If you want a vegetable garden this fall, get your garden soil tested soon. Tests are free from University of Agriculture Division of Agriculture through your county extension agent. A test will tell you this about your garden’s soil:
- Levels of 10 soil nutrients critical for health and vigor, as well as flowering and fruit.
- Its pH, which affects growth and how well plants can absorb nutrients from the soil.
- Recommendations for three major nutrients (nitrogen, phosphate, and potassium), if your soil needs them. (A standard recommendation for nitrogen is given rather than specific to your test results. It is too unstable to test for reliably, an agent told me. The other two are based on your test results.)
- What to add to correct a pH if it is too acid or too base (neither is good). Plots that have never been gardened can be extremely acidic, far below range for vegetables to thrive.
The report recommendations for home gardeners will be per 1,000 square feet and will be phrased something like: “Apply 2 lbs. of urea or 3.5 lbs. 34-0- 0.” You may be stumped by such a statement. You don’t know if urea is something you’d want to use on your garden, even if you knew a source. You may want to use something else but don’t know what or how much you’d need.
The 34-0- 0 tells you the percentages by weight of nitrogen (N), phosphate (P), and potassium (K) in urea. Urea is 34 percent N.
If this is already sounding too complicated, DO get the test done and then DO this, ideally a month or so before you plant: Sprinkle as evenly as possible over your garden, and work in well all at once, the following:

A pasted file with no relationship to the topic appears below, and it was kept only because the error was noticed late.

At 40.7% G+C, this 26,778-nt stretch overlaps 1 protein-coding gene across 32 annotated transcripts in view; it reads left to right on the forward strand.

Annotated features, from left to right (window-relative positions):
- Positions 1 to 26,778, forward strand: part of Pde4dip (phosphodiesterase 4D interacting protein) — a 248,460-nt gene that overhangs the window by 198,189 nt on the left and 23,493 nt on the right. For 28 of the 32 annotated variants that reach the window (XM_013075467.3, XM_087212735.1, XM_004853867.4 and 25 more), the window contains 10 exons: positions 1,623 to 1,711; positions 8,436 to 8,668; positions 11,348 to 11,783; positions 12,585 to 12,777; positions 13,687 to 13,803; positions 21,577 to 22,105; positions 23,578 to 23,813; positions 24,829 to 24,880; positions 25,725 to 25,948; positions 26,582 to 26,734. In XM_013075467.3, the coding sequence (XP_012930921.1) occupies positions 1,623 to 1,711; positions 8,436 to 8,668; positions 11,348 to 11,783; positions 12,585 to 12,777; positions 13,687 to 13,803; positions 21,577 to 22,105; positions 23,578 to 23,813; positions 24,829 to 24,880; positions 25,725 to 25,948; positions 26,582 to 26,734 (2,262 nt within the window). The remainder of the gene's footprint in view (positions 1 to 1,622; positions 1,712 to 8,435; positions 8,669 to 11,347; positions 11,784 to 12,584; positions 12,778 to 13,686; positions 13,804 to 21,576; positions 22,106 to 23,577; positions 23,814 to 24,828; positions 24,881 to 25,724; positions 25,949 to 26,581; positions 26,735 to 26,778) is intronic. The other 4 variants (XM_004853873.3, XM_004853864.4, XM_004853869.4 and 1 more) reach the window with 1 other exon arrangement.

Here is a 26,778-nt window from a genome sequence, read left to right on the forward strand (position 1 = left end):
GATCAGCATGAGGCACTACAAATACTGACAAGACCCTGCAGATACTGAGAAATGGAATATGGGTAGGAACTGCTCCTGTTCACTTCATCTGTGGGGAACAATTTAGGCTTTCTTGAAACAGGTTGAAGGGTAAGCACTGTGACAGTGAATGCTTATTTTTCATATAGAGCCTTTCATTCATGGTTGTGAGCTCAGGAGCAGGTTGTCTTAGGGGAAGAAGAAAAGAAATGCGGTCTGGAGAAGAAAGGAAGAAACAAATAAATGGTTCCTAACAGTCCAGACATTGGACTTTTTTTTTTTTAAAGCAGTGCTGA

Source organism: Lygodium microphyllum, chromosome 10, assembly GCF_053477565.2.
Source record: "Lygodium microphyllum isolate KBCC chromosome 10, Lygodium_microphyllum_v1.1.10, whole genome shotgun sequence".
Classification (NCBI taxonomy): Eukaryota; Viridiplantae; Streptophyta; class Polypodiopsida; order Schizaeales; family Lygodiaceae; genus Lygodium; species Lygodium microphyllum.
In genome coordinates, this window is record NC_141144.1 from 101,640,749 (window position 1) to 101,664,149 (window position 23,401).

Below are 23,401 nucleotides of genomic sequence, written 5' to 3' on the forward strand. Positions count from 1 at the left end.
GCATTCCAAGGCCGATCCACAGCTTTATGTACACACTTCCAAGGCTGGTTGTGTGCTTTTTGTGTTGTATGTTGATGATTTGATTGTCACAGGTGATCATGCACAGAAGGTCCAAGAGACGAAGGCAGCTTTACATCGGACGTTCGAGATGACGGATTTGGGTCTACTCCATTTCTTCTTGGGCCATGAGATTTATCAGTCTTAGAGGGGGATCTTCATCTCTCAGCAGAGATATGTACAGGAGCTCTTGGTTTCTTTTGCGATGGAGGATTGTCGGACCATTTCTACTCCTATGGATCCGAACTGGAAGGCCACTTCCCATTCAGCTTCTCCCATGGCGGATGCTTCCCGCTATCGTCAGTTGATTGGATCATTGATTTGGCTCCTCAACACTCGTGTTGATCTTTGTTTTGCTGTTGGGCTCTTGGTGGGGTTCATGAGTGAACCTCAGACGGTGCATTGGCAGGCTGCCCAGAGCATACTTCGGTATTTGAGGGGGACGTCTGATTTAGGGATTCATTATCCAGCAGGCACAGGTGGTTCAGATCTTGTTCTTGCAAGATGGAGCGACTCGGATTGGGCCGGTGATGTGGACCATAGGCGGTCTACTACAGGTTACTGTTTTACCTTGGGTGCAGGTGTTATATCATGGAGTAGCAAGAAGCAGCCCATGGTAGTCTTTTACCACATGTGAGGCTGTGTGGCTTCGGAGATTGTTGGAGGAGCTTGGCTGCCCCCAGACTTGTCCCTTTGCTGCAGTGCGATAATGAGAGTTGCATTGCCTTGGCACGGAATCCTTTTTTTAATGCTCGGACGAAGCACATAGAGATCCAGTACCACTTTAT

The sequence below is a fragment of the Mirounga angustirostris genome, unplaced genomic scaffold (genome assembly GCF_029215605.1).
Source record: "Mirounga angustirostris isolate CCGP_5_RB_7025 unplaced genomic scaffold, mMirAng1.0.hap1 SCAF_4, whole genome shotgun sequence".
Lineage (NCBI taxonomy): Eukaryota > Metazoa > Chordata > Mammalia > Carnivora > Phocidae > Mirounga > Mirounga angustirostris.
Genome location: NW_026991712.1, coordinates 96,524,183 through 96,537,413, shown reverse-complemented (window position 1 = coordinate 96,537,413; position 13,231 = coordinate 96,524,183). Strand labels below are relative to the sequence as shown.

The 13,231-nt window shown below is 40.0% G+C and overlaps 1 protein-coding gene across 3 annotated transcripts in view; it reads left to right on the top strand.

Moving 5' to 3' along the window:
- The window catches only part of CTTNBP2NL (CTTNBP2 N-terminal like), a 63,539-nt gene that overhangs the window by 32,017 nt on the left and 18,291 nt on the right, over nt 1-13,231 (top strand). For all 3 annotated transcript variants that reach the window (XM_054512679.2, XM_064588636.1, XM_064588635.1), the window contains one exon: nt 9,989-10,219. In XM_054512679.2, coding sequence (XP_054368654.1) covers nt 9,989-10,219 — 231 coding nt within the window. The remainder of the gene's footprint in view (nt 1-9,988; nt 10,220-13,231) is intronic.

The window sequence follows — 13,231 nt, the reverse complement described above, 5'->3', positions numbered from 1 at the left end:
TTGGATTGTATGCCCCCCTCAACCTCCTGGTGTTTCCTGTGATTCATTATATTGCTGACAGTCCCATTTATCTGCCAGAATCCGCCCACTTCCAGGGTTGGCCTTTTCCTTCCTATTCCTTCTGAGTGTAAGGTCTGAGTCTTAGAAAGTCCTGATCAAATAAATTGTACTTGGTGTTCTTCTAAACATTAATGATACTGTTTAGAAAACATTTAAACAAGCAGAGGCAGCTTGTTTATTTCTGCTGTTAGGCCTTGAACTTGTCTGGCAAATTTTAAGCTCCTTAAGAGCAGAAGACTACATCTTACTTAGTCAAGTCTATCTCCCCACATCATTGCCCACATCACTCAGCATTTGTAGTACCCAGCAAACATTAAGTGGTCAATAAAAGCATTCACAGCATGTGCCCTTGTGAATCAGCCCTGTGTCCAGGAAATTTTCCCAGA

- Lime at amount recommended. Be sure to get agricultural lime, NOT gypsum or dolomite, unless the report says to.
- A layer of well-decayed compost, two inches or more. Do not rely only on compost to supply needed nutrients. Its main value is added organic matter, which improves availability of other nutrients.
- A good all-purpose organic fertilizer, one that covers the spectrum of essential nutrients. Apply at a higher or lower rate, depending on what you know about your soil needs.
- Optional: Trace minerals. Two sources: Azomite volcanic rock dust or kelp meal.
You may want to be able to select specific fertilizers (e.g., blood meal or kelp) to remedy a specific deficiency. To calculate how much you’ll need, use your report recommendations. In the example above, the report said the amount of pure N needed was: .68 lbs. (34% of 2 lbs.)
If you know the rates of N in other products, you can do the math or a make rough estimate:
Blood meal (12% N) has about one-third the N that is in urea (34%) so you would need almost three times as much (6 lbs.). Or you can solve for x: .68 divided by .12 = 5.66 lbs.
Feather meal (16% N) has about half the N that is in urea so you would need nearly twice as much (4 lbs.). (.68 divided by.16 = 4.25 lbs.)
Alfalfa meal (3% N) has about one-tenth the N as in urea so you would need a little more than 10 times as much. (.68 divided by.03 = 22.7 lbs.)
If any of what I just said makes sense, you are now off to the races!
Locally I look to Farmers Association for OMRI-approved amendments such as soft rock phosphate, kelp, potassium sulfate, greensand, and the three meals list above. Nitron Industries in Fayetteville stocks a wide array of such products that make the day’s drive worthwhile. And then there is always Amazon.
-Written by ALFN Vendor Nancy Dockter of Great Day Natural Produce